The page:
4. Gently crack the egg on the edge of a hard surface (a bowl, or the sink) and peel the shell. 
  5. Repeat step 3 when handling salted eggs. Crack open salted eggs and separate yolks from egg white into 2 bowls. Cut salted yolks 
  6. Slice century egg in small chunks and set aside.


  1. Pour red rice on a strainer and wash the grains thoroughly. Drain the grains, pour into a small stock pot and filled with it up with 6 cups of water. Set it to boil over medium heat for 20 minutes. 
  2. Check the hardness of red rice after 20 minutes, if it is still hard and starts drying up, add another two cups of water and let it boil for another 10 minutes. 
  3. While porridge is boiling, pour 2 tablespoons olive oil onto frying pan (sunny side up size) over medium heat for 1 minute. Add ikan bilis and fry for 5-7 minutes or until they turn golden brown and crispy. 
  4. Once red rice has soften, add spinach stems and meatballs in the center. Scoop porridge on the outer corner inwards to cover pork balls and spinach. Close lid and let it simmer for 6-8 minutes. 
  5. Open the lid and add spinach leaves, century egg and salted eggs. Add braised peanuts from the can only, dispose the sauce away. Turn down the heat and stir porridge gently to combine. 
  6. When salted egg chunks have turned light orange, pour salted egg white to the porridge. Gently stir porridge for 30 seconds once the egg white swirls are formed. Turn off heat immediately. 
  7. Serve porridge in bowls and sprinkle fried ikan bilis on top. 

Enjoy! Xx

- Ally


Howdy Guys! I was just counting on my fingers and realised six weeks have passed in the blink of an eye. This post is clearly overdue as I returned from Scotland shortly after New Year’s Day. Although I’ve not been back for long, I'm already having vacation withdrawal symptoms. I want to escape the unpredictable weather patterns here in Singapore. One moment rain is pelting the corridor of my office. Ten minutes later, sunny skies and soaring humidity. I dread having to do outdoor video productions at the moment, soaked with rain or perspiration—or both. I miss the walks in Scotland. I’d wear layer over layer… over layer, and stay toasty and dry all day. Now only a cotton dress and umbrella are my options to combat the wet heat of Singapore, hehehe. I miss Scotland :(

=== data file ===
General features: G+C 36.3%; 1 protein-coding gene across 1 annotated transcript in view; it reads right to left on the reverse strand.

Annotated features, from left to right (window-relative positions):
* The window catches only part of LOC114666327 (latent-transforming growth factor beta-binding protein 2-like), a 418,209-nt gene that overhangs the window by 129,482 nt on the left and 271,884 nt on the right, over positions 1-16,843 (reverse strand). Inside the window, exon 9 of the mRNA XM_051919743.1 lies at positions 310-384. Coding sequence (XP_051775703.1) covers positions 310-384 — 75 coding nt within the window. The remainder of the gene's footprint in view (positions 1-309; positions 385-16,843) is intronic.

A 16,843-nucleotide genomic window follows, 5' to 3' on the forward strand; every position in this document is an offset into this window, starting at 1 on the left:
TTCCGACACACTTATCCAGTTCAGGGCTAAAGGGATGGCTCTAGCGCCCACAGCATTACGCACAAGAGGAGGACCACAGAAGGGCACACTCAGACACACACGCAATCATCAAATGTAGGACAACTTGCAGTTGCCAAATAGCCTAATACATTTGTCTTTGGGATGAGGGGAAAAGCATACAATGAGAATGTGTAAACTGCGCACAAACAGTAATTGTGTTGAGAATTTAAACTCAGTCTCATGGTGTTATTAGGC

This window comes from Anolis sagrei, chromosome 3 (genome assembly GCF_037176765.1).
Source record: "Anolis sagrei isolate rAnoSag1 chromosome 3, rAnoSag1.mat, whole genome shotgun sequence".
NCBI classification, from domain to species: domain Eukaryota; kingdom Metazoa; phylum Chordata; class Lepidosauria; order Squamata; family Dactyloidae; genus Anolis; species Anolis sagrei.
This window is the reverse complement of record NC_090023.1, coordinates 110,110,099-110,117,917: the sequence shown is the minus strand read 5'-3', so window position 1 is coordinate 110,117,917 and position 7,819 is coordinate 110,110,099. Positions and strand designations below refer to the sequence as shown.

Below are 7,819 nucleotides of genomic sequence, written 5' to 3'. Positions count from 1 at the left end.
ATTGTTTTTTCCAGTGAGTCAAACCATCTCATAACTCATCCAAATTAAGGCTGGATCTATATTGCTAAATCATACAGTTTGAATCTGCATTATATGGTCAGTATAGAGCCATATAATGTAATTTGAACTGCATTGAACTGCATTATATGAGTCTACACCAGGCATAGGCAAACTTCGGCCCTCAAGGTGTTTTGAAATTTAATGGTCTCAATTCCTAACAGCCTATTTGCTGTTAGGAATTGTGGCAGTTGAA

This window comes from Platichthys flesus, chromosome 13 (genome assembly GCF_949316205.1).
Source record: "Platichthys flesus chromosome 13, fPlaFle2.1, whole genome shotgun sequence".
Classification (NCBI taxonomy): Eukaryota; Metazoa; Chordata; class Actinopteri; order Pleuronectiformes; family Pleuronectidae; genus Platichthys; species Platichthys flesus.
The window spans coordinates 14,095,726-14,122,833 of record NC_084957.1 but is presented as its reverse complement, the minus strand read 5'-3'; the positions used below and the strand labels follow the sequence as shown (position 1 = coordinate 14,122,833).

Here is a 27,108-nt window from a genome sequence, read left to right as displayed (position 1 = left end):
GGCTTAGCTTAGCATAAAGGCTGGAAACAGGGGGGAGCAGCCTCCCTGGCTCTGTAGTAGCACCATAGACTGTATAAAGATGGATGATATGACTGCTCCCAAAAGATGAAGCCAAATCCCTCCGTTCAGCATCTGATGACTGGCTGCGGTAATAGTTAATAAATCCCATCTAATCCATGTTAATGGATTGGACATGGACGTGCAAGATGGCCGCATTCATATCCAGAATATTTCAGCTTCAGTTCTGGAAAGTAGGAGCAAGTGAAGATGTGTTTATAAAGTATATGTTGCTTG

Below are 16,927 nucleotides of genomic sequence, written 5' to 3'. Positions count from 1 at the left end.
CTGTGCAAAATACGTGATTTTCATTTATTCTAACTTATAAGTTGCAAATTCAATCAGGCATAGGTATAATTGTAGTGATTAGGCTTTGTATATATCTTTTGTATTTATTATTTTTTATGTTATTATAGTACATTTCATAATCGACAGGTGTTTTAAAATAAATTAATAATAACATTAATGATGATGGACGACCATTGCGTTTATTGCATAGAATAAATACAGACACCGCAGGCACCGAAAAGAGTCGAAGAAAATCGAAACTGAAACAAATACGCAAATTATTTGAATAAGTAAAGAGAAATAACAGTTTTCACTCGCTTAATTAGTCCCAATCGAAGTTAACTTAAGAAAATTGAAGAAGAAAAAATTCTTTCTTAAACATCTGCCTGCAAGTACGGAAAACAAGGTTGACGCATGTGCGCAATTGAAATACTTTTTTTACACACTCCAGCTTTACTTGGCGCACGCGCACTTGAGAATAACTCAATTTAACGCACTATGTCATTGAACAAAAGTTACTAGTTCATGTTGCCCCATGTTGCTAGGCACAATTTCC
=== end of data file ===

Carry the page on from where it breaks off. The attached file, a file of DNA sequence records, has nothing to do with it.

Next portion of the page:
Back in December, I spent my New Year’s in Banchory, a quiet and beautiful town in Aberdeenshire, Scotland. Taking time off from work and visiting a whole new setting gave me the perfect opportunity to reflect on what I’d achieved last year, and on the potential solutions to rectify lingering problems. I planned out my next steps for continually self-improving in 2016. After twelve splendid days with the luxury of a huge larder of food and plenty of time to cook meals, I felt refreshed, revitalized and well prepared for the new year ahead.

It was quite a pity when I only got one chance to hike up Banchory’s local hill, Scolty. However, it was a gorgeous day: mellow rays falling tenderly on my skin, a light refreshing frosty breeze, and a small forest of snow-coated trees!

After our adventure up Scolty I decided to treat everyone to a Singaporean staple: Chicken Rice. This home recipe was passed down by my grandma, who is Hainanese. Every Chinese New Year and Dumpling Festival, she'd wake up early in the morning to prepare her own special version of Chicken Rice, and a wide spread of other foods for prayers. Over the years of observing and assisting her, I realised how important time management was. For example, you need to know what to cook first and to prepare last so that everything can be plated in time for dinner. With this in mind, I give you the following recipe and instructions :)